We need to pull our weight a little more. To push back against this lousy culture war. To realise if it’s politically constructed, it can therefore be politically de-constructed. To realise that if we want to hear different stories, we’re going to have to tell them ourselves. Loudly. Often.

But it’s not all on us…

The best thing the Agreement gave us, was permission to overlap. We agreed that we would try to live well together in a contested space. That Irishness and Britishness would be of equal value. We could even be both if we wanted. We agreed that all constitutional preferences were legitimate, and either constitutional outcome is possible. We agreed that the Irish language should be supported and represented. And that this should be in the context of respect for all cultural traditions, including Britishness and Ulster-Scots. All of these remain the right call.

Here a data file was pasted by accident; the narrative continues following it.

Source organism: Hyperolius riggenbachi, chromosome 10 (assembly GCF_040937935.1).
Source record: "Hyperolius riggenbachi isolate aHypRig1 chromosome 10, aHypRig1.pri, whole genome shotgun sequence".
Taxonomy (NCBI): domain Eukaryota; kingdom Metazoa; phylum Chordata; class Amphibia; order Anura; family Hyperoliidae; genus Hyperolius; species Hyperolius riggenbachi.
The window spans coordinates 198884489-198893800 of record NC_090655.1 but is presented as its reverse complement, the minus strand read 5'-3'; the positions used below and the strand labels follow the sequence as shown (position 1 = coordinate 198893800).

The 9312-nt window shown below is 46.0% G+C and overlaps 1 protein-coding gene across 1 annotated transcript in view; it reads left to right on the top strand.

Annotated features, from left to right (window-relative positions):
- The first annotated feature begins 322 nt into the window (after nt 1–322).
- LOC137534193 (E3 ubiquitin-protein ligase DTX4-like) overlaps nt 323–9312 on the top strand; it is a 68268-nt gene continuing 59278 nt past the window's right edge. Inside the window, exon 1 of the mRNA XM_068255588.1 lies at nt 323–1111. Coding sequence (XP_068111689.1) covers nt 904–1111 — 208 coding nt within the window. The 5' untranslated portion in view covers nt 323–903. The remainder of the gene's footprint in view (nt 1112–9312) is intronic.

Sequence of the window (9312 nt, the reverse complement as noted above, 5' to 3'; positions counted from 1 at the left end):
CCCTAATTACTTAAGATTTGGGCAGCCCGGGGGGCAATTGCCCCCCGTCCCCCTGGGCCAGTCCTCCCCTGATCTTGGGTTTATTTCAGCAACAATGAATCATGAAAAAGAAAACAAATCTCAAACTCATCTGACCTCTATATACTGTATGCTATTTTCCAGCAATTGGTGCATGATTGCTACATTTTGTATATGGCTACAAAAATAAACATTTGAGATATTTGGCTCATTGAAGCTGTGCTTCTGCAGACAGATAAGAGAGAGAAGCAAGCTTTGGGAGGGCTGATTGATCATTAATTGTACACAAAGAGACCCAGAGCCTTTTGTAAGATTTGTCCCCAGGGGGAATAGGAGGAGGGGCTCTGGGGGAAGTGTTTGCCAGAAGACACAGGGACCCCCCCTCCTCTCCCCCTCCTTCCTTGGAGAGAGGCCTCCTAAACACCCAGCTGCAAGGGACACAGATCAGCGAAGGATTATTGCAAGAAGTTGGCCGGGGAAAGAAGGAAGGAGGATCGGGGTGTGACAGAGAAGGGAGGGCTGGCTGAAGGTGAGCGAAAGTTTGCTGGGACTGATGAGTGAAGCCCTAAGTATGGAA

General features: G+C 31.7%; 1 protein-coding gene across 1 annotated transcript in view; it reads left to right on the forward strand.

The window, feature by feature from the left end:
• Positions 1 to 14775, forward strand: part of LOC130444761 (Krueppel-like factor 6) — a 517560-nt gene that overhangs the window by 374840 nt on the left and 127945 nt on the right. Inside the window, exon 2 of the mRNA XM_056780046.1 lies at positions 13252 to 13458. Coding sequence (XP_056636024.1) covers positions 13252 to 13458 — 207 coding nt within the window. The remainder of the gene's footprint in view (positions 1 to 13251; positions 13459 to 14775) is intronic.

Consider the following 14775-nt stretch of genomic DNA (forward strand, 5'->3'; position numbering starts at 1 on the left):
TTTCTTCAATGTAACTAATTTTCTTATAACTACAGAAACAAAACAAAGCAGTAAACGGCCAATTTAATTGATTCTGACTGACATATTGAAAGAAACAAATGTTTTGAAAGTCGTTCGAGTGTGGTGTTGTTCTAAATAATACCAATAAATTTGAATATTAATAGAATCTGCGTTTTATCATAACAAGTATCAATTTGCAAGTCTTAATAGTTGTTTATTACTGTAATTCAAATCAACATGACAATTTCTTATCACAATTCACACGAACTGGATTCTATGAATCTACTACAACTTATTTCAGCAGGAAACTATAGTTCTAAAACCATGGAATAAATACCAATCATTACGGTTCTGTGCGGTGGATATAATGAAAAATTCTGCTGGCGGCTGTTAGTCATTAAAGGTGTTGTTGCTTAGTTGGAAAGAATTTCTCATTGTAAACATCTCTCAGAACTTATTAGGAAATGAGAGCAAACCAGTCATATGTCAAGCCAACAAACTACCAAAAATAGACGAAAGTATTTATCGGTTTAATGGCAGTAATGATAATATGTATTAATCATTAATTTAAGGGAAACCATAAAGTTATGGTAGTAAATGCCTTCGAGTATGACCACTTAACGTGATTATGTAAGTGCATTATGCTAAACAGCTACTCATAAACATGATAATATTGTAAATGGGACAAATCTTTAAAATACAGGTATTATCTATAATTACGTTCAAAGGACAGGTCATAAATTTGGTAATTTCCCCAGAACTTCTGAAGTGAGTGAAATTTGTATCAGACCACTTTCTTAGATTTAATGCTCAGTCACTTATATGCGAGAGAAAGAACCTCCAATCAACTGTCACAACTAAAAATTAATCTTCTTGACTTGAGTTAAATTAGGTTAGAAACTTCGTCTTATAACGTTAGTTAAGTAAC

But between refusing to integrate any of the things, making no institutional space for neithers, failing to look after victims or to have any catharsis, not following through on the Agreement’s promises, abusing community vetoes, it’s all gone quite wrong. It’s turned into a nasty fight. With many unionists fighting a psychological battle against Irish culture as a proxy for Sinn Féin and their own past pain. When I’m not so sure it’s really about Irishness at all. And many nationalists despairing that unionists will ever be able to grasp their perspective, because the DUP have so rarely had ears to hear the pain of nationalists or republicans, and seem in no hurry to enact the equality that was voted for.

As a result we’d vote for polarisation again tomorrow. Understandable. But the real mistake we’re making is to think that the most insensitive versions of the DUP and Sinn Féin are representative of all the people in those parties, never mind the people who vote for them. When they’re really not. They’re just ordinary people backed into the same shitty corner as you.